“Engagement is a key tool for investors wanting to exercise responsible stewardship over the assets they manage on behalf of clients and beneficiaries. But when done badly it is also a source of frustration for companies and investors alike. This new report from First Sentier MUFG Sustainable Investment Institute and PwC combines findings from academic research on engagement with insight based on the experiences of corporate practitioners in seeking to answer the question: what makes for a constructive and effective corporate engagement? This has led to robustly founded conclusions that can be applied in a practical way by investors to improve outcomes of their engagements with companies. It is therefore essential reading for investors seeking to use corporate engagements to deliver positive results for all parties.”
Dr Tom Gosling | Executive Fellow | London Business School
Links between investor engagement and changes on the share price, financial performance, and environmental and social performance have been widely researched; however little research has been done to identify the specific characteristics of an engagement that trigger companies to act. Based on a review of academic literature, company survey, and executive interviews, this report seeks fill this gap by identifying the characteristics of the most effective engagement approaches and behaviours that shareholders can adopt to change a company’s behaviour, strategy, or policy.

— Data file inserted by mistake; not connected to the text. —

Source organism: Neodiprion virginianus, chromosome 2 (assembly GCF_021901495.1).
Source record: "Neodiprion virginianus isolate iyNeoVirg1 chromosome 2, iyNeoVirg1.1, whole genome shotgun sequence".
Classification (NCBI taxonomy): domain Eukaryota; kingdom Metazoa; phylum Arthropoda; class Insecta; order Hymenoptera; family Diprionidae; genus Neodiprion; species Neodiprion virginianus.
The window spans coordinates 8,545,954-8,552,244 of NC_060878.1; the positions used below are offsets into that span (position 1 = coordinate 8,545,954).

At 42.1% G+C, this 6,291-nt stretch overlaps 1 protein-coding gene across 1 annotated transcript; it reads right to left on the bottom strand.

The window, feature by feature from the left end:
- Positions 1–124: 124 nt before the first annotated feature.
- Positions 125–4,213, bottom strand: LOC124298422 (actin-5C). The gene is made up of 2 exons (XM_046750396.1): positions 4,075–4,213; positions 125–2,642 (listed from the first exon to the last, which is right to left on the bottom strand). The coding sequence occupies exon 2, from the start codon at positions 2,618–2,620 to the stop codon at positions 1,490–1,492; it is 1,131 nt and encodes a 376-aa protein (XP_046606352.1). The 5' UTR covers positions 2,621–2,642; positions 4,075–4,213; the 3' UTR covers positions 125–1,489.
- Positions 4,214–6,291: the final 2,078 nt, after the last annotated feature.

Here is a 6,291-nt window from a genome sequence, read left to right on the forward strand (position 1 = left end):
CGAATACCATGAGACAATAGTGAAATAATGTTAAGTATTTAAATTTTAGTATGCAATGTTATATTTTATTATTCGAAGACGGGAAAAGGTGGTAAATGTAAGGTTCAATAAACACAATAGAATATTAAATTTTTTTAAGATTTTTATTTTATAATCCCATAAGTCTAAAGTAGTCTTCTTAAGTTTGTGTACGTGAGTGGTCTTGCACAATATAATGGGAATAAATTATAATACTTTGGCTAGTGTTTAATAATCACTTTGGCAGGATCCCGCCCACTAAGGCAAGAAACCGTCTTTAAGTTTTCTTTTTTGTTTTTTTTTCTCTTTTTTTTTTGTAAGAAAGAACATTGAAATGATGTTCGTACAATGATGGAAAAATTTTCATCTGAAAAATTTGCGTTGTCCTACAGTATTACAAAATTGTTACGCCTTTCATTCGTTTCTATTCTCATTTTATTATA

- There is no universally accepted definition of a successful engagement. We define a successful engagement as an engagement which results in a meaningful change in corporate behaviour, strategy or policy.
- The company survey results show that 96% of companies view shareholder engagements positively. Companies are willing to act in response to shareholder requests, even if those requests require substantial action.
- Most companies experience little confrontation: 70% of survey respondents indicated that their engagements were rarely or never confrontational.
- The issues leading to most engagements are related to audit or financial reporting (63%) and the company strategy or performance (60%). At the same time, standardised engagement topics (ESG-related, in particular) are on the rise. The responses indicate that companies and investors are still grappling with how to engage on ESG topics effectively, taking into account the complexity of the issues and the heavy data requirements.
- The report identifies key factors which maximise the likelihood of a successful engagement, as well as features typically leading to unsuccessful engagements. On that basis, the report proposes recommendations on the engagement approaches shareholders can adopt to ensure that their engagement leads to company action.